Tuesday, February 17, 2015

Slight Decline in Housing Market Index Attributed to Weather

The National Association of Home Builders/Wells Fargo Housing Market Index (HMI) was released this morning, and showed a slight decline from last month's release.  Builder confidence for newly built single family homes dropped to 55, measuring a two-point decline.  The drop, however, is being attributed to the unusually high amount of snow that has blanketed much of the nation for the past month.

Despite the decline, expectations remain very optimistic for a robust building market in the US, once the weather situation improves.  Sales expectations for the next six months remained steady at 60, and it has been hovering in that range for some time.

Interestingly, the Home Construction sector has apparently reached that same plateau.  Take a look at the weekly chart of the sector:

Notice that it formed a wedge with a very slight upward bias starting in the spring of 2013.  The Sector is currently trading at its highs, at least through this decade, but it's showing no signs of attempting to penetrate that channel pattern.

I don't share the optimism being expressed in the Index.  Interest rates are currently low, but they will be increasing this year.  Home Construction appears flat to me, not increasing, and it's not showing any signs that it's ready to do so.  The question is what will drive those projected sales for new home constructions, since current behavior does not support the optimism.  The share of new homes being purchased by first-time buyers is at its lowest level since 1987.  Given the job market, lack of salary increases, and tight capital constraints being imposed on banks, don't expect this behavior to change anytime soon.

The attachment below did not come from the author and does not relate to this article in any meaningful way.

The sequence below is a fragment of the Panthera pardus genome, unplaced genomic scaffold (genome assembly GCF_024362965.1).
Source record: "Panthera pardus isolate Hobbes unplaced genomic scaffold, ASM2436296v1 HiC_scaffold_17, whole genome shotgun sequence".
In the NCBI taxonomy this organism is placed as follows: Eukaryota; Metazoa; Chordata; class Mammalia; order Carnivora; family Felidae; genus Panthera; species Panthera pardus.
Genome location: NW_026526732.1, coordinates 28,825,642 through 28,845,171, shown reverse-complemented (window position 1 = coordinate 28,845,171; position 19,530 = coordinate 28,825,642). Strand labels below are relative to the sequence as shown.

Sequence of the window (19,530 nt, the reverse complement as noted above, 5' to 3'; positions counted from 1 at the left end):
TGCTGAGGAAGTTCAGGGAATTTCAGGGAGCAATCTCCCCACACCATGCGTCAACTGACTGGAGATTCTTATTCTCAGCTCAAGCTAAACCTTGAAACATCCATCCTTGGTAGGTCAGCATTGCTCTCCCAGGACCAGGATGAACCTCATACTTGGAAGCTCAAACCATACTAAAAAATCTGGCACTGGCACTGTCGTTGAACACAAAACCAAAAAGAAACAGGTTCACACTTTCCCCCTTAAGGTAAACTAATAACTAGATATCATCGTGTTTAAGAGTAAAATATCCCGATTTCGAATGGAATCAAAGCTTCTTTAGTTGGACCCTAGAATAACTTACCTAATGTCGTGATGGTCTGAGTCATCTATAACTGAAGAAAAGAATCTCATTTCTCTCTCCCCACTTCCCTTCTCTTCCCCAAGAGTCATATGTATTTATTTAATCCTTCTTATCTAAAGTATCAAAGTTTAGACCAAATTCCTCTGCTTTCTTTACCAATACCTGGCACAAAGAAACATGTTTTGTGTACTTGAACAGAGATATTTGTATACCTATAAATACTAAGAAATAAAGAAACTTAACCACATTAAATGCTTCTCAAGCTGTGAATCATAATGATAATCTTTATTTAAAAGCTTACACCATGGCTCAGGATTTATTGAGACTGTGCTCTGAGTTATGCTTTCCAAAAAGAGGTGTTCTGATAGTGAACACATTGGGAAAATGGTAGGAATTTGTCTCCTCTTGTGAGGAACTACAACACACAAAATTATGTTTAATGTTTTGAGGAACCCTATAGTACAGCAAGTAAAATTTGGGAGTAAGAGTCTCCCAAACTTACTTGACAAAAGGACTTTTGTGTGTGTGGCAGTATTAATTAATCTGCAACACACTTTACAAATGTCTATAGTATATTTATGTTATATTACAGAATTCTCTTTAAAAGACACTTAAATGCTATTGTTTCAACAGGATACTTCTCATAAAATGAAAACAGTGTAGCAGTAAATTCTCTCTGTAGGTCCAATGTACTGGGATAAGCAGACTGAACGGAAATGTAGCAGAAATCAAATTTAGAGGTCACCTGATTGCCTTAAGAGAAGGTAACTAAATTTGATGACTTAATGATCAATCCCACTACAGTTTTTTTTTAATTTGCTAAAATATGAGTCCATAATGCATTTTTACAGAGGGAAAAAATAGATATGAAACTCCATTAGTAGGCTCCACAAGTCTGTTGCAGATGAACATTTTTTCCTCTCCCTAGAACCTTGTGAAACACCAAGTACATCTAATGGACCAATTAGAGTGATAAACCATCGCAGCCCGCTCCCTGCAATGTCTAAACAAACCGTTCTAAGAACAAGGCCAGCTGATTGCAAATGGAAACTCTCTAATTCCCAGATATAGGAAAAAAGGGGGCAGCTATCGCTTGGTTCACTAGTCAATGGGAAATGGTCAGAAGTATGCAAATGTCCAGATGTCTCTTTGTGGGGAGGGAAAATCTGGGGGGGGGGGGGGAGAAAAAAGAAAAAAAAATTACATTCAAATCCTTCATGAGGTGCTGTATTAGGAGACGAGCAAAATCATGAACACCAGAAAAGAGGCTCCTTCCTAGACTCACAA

What is growing is the construction of rental apartments and condos, and its to those that first-time buyers are going and it's also where the aging home owner is going.  When you look at the number of homes for sale, and in this area the number of For Sale signs in each neighborhood is astonishing, it's quite apparent that there's a significant migration within the current housing market.

Now, that's not all bad news for the housing sector, nor is it bad news for the home suppliers and construction companies.  Whether or not a home is new, a buyer moving in immediately wants to put their touch on it. That's great news for companies like Home Depot and Loews that do well whenever homes change ownership.

The point is, don't rely on New Home Sales numbers to gauge the health of the construction business.  There was a time prior to the housing bubble when that was a significant measure of the sector, but the behavior of the consumer has changed and we, as traders, must therefore adapt.  A better measure would be New and Existing Home Sales, published monthly by the National Association of Home Builders (NAHB).  I also really like the Remodeling Market Index, which is also produced Monthly. This report is a great indicator of how the consumer is behaving, and it drives the performance of a number of industrial and cyclical corporations.

We are in a new post-housing bubble market, and the metrics we used prior to the bubble bursting no longer apply.  As traders, we need to adapt to the behavior of the consumer, and at present, that consumer is moving into condos or rental apartments, not necessarily new homes.  There's profit to be had here if we're willing to adapt to the new metric.

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